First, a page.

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Books About 20th Century Men's Hats?

Messages
19,073
Location
Funkytown, USA
I'm interested in learning more about mid-20th century men's hats. Can anyone recommend some books about them?

Not just one. There is a Stetson book out there, and I think a history of Borsalino. Nothing comprehensive that I know of.

Fact is, you're in the best place in the world to learn about hats - period. It takes a bit of poking around sometimes, but this site is rich with hat information.

I might also direct you to The Hatted Professor website for certain information. He was a Member here for quite some time, and his site is good, if unfinished.
 

stevensonbruce

New in Town
Messages
3
Not just one. There is a Stetson book out there, and I think a history of Borsalino. Nothing comprehensive that I know of.

Fact is, you're in the best place in the world to learn about hats - period. It takes a bit of poking around sometimes, but this site is rich with hat information.

I might also direct you to The Hatted Professor website for certain information. He was a Member here for quite some time, and his site is good, if unfinished.
Thanks for the information. Initially I found the website hard to navigate. But I am starting to get the hang of it. I thought a book would be easier.
 
Messages
19,073
Location
Funkytown, USA
Thanks for the information. Initially I found the website hard to navigate. But I am starting to get the hang of it. I thought a book would be easier.

It would, but where's the adventure in that?

We've discussed a Wiki, but it seems too daunting without hours and resources to get it done. I suppose somebody could write a book using the FL as a source. Maybe when I retire in a few years.

Many of us have read this site pretty thoroughly and picked up shared knowledge from other Members. It's more of an apprenticeship, LOL.
 
I can highly recomend "Hat Talk" by Debbie Henderson found here:

Also there is also a good one one the history of tha Panama Hat that the name of escapes me at the moment......
 

Rmccamey

I'll Lock Up
Messages
5,588
Location
Central Texas
The Man in the Bowler Hat by Robinson is a classic. It is not so much a book about hats as it is a philosophy about hats, bowlers in particular, and a sort of history of what wearing a hat says to the world.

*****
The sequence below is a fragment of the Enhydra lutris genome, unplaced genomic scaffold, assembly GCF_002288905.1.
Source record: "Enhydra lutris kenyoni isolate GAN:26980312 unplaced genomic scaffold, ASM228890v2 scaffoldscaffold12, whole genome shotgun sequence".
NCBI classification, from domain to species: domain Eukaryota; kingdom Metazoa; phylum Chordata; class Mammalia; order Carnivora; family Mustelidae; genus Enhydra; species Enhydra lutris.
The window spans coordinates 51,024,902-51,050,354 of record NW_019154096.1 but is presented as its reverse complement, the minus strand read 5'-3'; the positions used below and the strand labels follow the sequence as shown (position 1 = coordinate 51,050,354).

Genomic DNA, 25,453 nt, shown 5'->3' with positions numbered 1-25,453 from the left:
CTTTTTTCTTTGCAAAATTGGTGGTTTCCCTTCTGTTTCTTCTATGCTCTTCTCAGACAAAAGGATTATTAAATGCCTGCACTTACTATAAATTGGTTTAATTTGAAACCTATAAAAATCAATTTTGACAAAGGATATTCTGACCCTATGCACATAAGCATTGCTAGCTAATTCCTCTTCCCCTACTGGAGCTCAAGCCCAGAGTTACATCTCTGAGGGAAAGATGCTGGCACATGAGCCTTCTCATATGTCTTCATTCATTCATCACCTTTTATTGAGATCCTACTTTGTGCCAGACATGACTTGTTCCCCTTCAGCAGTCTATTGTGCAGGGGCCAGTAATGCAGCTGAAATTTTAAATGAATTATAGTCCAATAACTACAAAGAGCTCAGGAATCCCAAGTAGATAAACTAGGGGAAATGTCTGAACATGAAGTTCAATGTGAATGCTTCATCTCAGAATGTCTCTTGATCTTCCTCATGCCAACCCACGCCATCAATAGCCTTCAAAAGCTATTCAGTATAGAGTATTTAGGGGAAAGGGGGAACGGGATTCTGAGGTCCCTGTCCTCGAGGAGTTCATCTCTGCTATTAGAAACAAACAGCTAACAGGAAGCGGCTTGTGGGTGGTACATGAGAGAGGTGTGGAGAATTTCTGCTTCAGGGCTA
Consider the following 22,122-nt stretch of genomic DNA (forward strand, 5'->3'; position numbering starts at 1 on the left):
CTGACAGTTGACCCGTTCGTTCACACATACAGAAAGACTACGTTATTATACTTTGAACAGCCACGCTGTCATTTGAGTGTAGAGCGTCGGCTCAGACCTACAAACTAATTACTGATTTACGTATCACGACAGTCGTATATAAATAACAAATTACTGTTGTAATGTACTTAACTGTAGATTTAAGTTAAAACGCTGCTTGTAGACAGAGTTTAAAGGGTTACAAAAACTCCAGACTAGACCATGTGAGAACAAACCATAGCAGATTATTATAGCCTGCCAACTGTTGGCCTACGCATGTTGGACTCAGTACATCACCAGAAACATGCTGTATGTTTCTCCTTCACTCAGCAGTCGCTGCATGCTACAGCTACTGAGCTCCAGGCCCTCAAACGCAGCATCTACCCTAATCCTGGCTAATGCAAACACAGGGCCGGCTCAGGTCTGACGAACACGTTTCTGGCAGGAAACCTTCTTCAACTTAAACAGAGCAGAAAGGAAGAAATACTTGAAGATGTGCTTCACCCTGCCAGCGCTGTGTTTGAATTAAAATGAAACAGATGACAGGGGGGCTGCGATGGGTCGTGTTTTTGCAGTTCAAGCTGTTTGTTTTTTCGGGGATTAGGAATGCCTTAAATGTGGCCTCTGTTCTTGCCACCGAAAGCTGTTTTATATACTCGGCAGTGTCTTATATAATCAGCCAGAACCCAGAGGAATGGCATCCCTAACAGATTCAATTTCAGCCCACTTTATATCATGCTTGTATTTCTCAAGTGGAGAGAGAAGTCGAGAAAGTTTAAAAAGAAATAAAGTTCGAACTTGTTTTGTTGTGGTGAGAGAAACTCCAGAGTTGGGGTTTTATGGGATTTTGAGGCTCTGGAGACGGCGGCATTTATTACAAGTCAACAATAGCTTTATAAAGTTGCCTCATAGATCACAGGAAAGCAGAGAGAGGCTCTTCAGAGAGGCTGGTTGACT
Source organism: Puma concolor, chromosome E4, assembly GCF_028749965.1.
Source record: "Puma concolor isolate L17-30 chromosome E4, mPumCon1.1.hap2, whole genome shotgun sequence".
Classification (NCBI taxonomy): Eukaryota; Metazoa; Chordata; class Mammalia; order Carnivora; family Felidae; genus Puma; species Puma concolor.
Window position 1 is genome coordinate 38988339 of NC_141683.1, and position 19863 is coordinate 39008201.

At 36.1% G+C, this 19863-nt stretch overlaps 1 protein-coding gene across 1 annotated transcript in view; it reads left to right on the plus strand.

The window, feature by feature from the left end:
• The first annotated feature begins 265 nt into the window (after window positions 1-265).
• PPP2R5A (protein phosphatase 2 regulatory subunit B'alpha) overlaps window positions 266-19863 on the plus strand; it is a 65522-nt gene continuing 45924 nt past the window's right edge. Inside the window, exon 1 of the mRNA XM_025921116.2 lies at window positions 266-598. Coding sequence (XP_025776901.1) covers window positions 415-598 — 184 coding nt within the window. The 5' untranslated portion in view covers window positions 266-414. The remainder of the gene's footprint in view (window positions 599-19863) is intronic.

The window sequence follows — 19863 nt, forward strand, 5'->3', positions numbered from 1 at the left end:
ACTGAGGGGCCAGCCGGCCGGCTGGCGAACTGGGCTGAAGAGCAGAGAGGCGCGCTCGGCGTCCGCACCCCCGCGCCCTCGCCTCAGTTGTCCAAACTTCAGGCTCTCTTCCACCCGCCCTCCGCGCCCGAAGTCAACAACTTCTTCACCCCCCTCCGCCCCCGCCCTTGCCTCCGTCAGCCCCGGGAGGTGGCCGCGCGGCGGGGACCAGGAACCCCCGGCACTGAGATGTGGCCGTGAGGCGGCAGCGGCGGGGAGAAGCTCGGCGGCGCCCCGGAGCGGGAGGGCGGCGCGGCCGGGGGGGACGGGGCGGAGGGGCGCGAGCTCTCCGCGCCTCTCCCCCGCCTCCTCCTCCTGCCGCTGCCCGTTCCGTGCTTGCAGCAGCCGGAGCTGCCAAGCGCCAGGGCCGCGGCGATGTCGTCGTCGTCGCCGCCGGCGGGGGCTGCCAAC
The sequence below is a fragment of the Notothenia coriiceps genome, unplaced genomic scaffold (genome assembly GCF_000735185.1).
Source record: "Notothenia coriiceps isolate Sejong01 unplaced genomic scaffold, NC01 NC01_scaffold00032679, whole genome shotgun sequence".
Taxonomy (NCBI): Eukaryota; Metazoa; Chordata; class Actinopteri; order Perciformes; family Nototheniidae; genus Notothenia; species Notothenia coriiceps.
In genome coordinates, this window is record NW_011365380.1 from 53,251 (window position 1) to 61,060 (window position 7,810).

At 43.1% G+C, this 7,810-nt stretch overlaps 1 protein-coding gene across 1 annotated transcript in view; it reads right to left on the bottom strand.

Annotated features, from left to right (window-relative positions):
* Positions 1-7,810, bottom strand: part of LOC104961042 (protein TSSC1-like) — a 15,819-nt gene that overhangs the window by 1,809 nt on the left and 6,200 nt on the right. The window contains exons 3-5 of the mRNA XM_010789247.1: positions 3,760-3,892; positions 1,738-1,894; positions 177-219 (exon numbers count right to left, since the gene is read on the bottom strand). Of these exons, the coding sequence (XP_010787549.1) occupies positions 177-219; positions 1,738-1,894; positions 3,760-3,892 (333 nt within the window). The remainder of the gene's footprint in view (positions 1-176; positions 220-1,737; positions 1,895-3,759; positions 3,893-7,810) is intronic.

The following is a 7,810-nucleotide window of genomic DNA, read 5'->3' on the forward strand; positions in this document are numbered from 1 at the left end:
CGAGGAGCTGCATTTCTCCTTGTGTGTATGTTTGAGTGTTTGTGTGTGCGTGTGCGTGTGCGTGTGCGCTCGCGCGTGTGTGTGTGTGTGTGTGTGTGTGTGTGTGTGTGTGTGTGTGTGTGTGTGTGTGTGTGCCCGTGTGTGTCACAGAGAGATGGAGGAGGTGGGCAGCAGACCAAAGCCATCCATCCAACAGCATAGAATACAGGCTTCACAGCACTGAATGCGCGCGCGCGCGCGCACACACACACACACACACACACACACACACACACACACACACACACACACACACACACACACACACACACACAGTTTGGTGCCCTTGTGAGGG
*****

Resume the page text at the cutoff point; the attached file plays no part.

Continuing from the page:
1131560640.0.m.jpg 20210222_184859.jpg
 
Messages
17,795
Location
Nederland
This is a great idea for a thread. I have quite a few books on hats (probably like most of us do). I'll try to list as many of them as possible with a little review.
First is this one:
Giuliani Folledore
Men’s hats (Il cappello da uomo)


Hardcover, 128 pages
Drama Pub (1 augustus 1996)

Mens-Hats-The-Twentieth-Century-Histories-of-Fashion-Series.jpg


As an overview about hats ans history, mainly of the 20th century, I like this one quite a bit. Loads of pictures and illustrations and lots of information. You should be able to get a copy of this second hand somewhere. Highly recommended.
 
Messages
17,795
Location
Nederland
I can highly recomend "Hat Talk" by Debbie Henderson found here:
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Also there is also a good one one the history of tha Panama Hat that the name of escapes me at the moment......
I concur with Mark on this one.
Debbie Henderson
Hat Talk


Hat_Talk_Debbie_Henderson_1.jpg


Paperback 150 pages
The Wild Goose Press; 1st ed edition (January 1, 2002)

Henderson is a scholar and an authority on hats and hatmaking on which she has written more books. In this book she lets the actual hatmakers do the talking in an interview format (hence the name) along with her own observations about the industry the brands and history. Not exactly aimed at the casual reader, but also highly recommended. The books is still available.